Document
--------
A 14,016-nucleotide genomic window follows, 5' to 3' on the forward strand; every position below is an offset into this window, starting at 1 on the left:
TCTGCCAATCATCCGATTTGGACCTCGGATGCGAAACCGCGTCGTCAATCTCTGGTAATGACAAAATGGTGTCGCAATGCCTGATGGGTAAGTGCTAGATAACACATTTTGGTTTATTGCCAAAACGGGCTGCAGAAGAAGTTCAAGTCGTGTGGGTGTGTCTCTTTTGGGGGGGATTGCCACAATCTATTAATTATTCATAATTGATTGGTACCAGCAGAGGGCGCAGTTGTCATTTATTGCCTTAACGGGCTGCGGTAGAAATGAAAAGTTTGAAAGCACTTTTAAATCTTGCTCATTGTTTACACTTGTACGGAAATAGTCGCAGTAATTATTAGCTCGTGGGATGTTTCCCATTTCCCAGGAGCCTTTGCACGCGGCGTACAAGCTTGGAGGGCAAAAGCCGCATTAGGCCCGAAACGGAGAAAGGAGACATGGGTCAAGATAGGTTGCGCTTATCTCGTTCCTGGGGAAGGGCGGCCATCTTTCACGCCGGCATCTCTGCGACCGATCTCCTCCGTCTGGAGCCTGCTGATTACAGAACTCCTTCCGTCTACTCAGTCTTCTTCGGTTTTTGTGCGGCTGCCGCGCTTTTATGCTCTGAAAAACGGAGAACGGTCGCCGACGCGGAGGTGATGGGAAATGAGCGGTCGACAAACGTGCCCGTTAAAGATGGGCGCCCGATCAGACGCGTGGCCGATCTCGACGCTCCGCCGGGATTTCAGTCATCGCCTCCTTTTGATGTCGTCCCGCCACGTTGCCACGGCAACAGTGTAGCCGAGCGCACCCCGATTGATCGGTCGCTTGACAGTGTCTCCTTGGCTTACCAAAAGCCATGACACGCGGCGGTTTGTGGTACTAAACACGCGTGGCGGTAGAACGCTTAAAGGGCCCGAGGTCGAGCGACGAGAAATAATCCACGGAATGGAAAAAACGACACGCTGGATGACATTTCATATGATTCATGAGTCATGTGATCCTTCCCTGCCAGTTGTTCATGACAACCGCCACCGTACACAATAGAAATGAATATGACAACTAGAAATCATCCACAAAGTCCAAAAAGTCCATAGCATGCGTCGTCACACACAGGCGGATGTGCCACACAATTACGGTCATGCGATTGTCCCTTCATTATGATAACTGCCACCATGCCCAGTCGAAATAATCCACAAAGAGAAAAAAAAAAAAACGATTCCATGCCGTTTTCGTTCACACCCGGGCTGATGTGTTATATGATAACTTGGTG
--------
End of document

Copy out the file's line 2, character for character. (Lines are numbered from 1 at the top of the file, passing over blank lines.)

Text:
TCTGCCAATCATCCGATTTGGACCTCGGATGCGAAACCGCGTCGTCAATCTCTGGTAATGACAAAATGGTGTCGCAATGCCTGATGGGTAAGTGCTAGATAACACATTTTGGTTTATTGCCAAAACGGGCTGCAGAAGAAGTTCAAGTCGTGTGGGTGTGTCTCTTTTGGGGGGGATTGCCACAATCTATTAATTATTCATAATTGATTGGTACCAGCAGAGGGCGCAGTTGTCATTTATTGCCTTAACGGGCTGCGGTAGAAATGAAAAGTTTGAAAGCACTTTTAAATCTTGCTCATTGTTTACACTTGTACGGAAATAGTCGCAGTAATTATTAGCTCGTGGGATGTTTCCCATTTCCCAGGAGCCTTTGCACGCGGCGTACAAGCTTGGAGGGCAAAAGCCGCATTAGGCCCGAAACGGAGAAAGGAGACATGGGTCAAGATAGGTTGCGCTTATCTCGTTCCTGGGGAAGGGCGGCCATCTTTCACGCCGGCATCTCTGCGACCGATCTCCTCCGTCTGGAGCCTGCTGATTACAGAACTCCTTCCGTCTACTCAGTCTTCTTCGGTTTTTGTGCGGCTGCCGCGCTTTTATGCTCTGAAAAACGGAGAACGGTCGCCGACGCGGAGGTGATGGGAAATGAGCGGTCGACAAACGTGCCCGTTAAAGATGGGCGCCCGATCAGACGCGTGGCCGATCTCGACGCTCCGCCGGGATTTCAGTCATCGCCTCCTTTTGATGTCGTCCCGCCACGTTGCCACGGCAACAGTGTAGCCGAGCGCACCCCGATTGATCGGTCGCTTGACAGTGTCTCCTTGGCTTACCAAAAGCCATGACACGCGGCGGTTTGTGGTACTAAACACGCGTGGCGGTAGAACGCTTAAAGGGCCCGAGGTCGAGCGACGAGAAATAATCCACGGAATGGAAAAAACGACACGCTGGATGACATTTCATATGATTCATGAGTCATGTGATCCTTCCCTGCCAGTTGTTCATGACAACCGCCACCGTACACAATAGAAATGAATATGACAACTAGAAATCATCCACAAAGTCCAAAAAGTCCATAGCATGCGTCGTCACACACAGGCGGATGTGCCACACAATTACGGTCATGCGATTGTCCCTTCATTATGATAACTGCCACCATGCCCAGTCGAAATAATCCACAAAGAGAAAAAAAAAAAAACGATTCCATGCCGTTTTCGTTCACACCCGGGCTGATGTGTTATATGATAACTTGGTG